The pallor of girls' brows shall be their pall;
    Their flowers the tenderness of patient minds,
    And each slow dusk the drawing-down of blinds.

    Ferguson's opus devoted a good deal of time and effort to the parsing of economic statistics, coming to a conclusion that briefly stated amounted to: It wasn't so bad after all.

    Could anything be more revealing of a creature lacking a soul? Instead of poring over the financial returns of 1917, one might tour the military cemeteries of Flanders Fields, or walk in the tunnels of the forts around Verdun, where a million men died for gain of a few square miles of blood-soaked mud. And ponder how that war, for which this day no one has determined --- despite oceans of effort --- a rational cause; and the scars of which still throb and fester today (viz. Bosnia, Iraq, Palestine, Lebanon, not to mention the whole history of Bolshevism and Nazism).

    BTW, Wilfred Owen was gay too.

    If I were still living in Cambridge I would be looking to ride Lord Ferguson out of town on a rail.

  • Steve on May 04, 2013 7:21 PM:

    I live about four miles from the site of this conference here in Carlsbad, California.

    I only wish I had known of this earlier, as I unfortunately composted a couple of overripe tomatoes which could have been put to good use.

  • biggerbox on May 04, 2013 9:13 PM:

    I'm glad that Ferguson has apologized and is now willing to acknowledge that his comments were stupid and offensive. But I'm still trying to understand what train of thought got him there in the first place, and his apology about the "in the end we are all dead" comment doesn't make sense to me.

    Do you know who else was childless? Sir Isaac Newton. Does anyone think that fact has anything to do with the validity of modern physics or calculus? Of course not. Would anyone raise it in a conversation about Newton's work? No.

    Ferguson can pretend he's against bigotry, but his own thoughts betray him. He was indeed being stupid and offensive, but it wasn't an accident - it's the way he thinks.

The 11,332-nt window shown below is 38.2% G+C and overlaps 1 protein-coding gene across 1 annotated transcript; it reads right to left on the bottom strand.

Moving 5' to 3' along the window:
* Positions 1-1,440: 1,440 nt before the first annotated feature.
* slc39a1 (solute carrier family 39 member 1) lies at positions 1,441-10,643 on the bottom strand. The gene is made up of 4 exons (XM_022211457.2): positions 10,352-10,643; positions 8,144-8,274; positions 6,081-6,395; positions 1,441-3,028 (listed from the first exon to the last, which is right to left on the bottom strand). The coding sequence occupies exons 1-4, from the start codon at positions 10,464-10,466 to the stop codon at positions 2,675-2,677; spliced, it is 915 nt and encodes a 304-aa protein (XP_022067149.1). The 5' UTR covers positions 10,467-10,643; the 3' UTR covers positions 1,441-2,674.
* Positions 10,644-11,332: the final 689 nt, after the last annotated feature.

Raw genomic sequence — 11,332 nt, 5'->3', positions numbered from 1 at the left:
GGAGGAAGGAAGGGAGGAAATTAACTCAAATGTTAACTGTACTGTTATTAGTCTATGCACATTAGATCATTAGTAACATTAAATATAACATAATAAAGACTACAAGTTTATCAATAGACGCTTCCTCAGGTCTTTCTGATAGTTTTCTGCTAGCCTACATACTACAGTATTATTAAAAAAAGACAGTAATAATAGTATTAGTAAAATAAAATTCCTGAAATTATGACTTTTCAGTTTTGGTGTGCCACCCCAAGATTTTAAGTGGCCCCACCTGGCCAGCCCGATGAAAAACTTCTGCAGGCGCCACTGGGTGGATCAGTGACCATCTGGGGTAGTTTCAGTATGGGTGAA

• Philat on May 05, 2013 4:49 AM:

    Niall Ferguson is an academic of talent--though less than he thinks he is--who substitutes solid scholarship with flamboyant attacks on conventional scholarship, as evidenced by his first book. In other words, he's an attention getter--see me!--type whose stay at Newsweek was embarrassing to those knew anything about the topics he wrote about.

  • Barry on May 05, 2013 8:28 AM:

    Apparently Niall Ferguson doesn't care about future generations because he is giving them a sub standard education.

    The Harvard administration should fire this 'man'. What a black eye on an institution.

  • Anna Lee on May 05, 2013 9:10 AM:

    From the information here and in links, I have concluded that I may not have known that intellectual skinheads exist but apparently their leader is Ferguson. (Either Harvard is having problems with the quality of their faculty or it is joining the modern era that we already have with the media. Namely, facts are those things that stick to wall once they are made up or, in a pinch, the result of selective data analysis.)

  • Earl North on May 05, 2013 9:46 AM:

    Ferguson was wrong, his comment was offensive and illogical. Somehow that morphed into a series of attacks on people that are not well substantiated (reliable people told you about William Buckley?). Everything that happens or is said is not about everything else, and shouldn't be the basis for extrapolation to try and make a case. Ferguson was a jerk, perhaps he is always a jerk. End of story.

  • Aaron t. on May 05, 2013 9:48 AM:

    What a load of over-the-top bullcrap. Keynes was an anti-Semite and hated blacks to boot. ardly a great human being.

  • aimai on May 05, 2013 9:49 AM:

    On the subject of whether an excavation of ferguson's private life is an appropriate replique to his ad hominem smear of Keynes: of course it is. At its best Ferguson is pretending to make an argument: there is, he says, a direct link between Keynes' theories of the economy and of society and his private sexual orientation. Its masquerading as an argument: because gay = short sighted and not interested in community, society, posterity in this reading. Its not an offhand remark. Its a basic component to the entire talk. Apparently Ferguson et al are unable to refute Keynes's propositions and his economic argument in any other way than ascribing it to gay malevolence and short sightedness. If Ferguson had a stronger argument, one tethered, perhaps, to actual history or numbers, surely he would have advanced it?